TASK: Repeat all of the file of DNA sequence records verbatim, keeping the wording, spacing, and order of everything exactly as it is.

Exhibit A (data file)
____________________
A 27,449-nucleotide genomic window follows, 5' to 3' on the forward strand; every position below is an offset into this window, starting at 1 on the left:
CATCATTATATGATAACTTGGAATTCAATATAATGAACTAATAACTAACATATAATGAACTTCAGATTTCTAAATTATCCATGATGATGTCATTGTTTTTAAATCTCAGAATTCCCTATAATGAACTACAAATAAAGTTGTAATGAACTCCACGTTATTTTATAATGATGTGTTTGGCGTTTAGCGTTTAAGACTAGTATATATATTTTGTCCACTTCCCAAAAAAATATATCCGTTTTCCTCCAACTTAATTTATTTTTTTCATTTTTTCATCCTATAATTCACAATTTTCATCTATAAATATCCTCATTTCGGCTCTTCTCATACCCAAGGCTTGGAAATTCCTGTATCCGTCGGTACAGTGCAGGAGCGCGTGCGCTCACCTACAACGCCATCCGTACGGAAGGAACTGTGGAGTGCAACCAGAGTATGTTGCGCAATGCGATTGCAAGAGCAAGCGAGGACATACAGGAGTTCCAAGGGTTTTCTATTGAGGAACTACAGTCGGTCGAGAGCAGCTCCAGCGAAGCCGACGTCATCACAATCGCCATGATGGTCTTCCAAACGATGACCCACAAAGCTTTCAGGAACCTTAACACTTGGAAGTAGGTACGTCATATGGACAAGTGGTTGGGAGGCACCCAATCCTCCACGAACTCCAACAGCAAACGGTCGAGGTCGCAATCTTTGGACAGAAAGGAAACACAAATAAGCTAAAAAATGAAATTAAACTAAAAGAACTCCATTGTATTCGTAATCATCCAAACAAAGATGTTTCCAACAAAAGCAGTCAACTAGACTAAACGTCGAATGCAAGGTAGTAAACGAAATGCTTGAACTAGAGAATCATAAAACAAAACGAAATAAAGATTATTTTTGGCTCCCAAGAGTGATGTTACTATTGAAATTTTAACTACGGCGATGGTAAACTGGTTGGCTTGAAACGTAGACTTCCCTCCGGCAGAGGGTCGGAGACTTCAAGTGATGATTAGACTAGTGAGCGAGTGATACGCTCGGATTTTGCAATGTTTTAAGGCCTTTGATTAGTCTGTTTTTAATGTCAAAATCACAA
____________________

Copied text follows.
A 27,449-nucleotide genomic window follows, 5' to 3' on the forward strand; every position below is an offset into this window, starting at 1 on the left:
CATCATTATATGATAACTTGGAATTCAATATAATGAACTAATAACTAACATATAATGAACTTCAGATTTCTAAATTATCCATGATGATGTCATTGTTTTTAAATCTCAGAATTCCCTATAATGAACTACAAATAAAGTTGTAATGAACTCCACGTTATTTTATAATGATGTGTTTGGCGTTTAGCGTTTAAGACTAGTATATATATTTTGTCCACTTCCCAAAAAAATATATCCGTTTTCCTCCAACTTAATTTATTTTTTTCATTTTTTCATCCTATAATTCACAATTTTCATCTATAAATATCCTCATTTCGGCTCTTCTCATACCCAAGGCTTGGAAATTCCTGTATCCGTCGGTACAGTGCAGGAGCGCGTGCGCTCACCTACAACGCCATCCGTACGGAAGGAACTGTGGAGTGCAACCAGAGTATGTTGCGCAATGCGATTGCAAGAGCAAGCGAGGACATACAGGAGTTCCAAGGGTTTTCTATTGAGGAACTACAGTCGGTCGAGAGCAGCTCCAGCGAAGCCGACGTCATCACAATCGCCATGATGGTCTTCCAAACGATGACCCACAAAGCTTTCAGGAACCTTAACACTTGGAAGTAGGTACGTCATATGGACAAGTGGTTGGGAGGCACCCAATCCTCCACGAACTCCAACAGCAAACGGTCGAGGTCGCAATCTTTGGACAGAAAGGAAACACAAATAAGCTAAAAAATGAAATTAAACTAAAAGAACTCCATTGTATTCGTAATCATCCAAACAAAGATGTTTCCAACAAAAGCAGTCAACTAGACTAAACGTCGAATGCAAGGTAGTAAACGAAATGCTTGAACTAGAGAATCATAAAACAAAACGAAATAAAGATTATTTTTGGCTCCCAAGAGTGATGTTACTATTGAAATTTTAACTACGGCGATGGTAAACTGGTTGGCTTGAAACGTAGACTTCCCTCCGGCAGAGGGTCGGAGACTTCAAGTGATGATTAGACTAGTGAGCGAGTGATACGCTCGGATTTTGCAATGTTTTAAGGCCTTTGATTAGTCTGTTTTTAATGTCAAAATCACAA